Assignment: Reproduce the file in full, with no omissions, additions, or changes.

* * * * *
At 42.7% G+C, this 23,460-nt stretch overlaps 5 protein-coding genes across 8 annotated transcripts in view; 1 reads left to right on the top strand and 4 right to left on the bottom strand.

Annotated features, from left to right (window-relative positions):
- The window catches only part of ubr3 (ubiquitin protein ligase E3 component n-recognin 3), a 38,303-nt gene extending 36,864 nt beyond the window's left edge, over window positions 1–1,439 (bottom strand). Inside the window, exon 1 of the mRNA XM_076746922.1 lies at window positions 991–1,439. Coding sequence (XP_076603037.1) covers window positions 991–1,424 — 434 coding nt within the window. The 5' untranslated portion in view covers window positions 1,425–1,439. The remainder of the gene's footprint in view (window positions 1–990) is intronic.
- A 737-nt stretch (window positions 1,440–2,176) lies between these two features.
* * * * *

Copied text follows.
At 42.7% G+C, this 23,460-nt stretch overlaps 5 protein-coding genes across 8 annotated transcripts in view; 1 reads left to right on the top strand and 4 right to left on the bottom strand.

Annotated features, from left to right (window-relative positions):
- The window catches only part of ubr3 (ubiquitin protein ligase E3 component n-recognin 3), a 38,303-nt gene extending 36,864 nt beyond the window's left edge, over window positions 1–1,439 (bottom strand). Inside the window, exon 1 of the mRNA XM_076746922.1 lies at window positions 991–1,439. Coding sequence (XP_076603037.1) covers window positions 991–1,424 — 434 coding nt within the window. The 5' untranslated portion in view covers window positions 1,425–1,439. The remainder of the gene's footprint in view (window positions 1–990) is intronic.
- A 737-nt stretch (window positions 1,440–2,176) lies between these two features.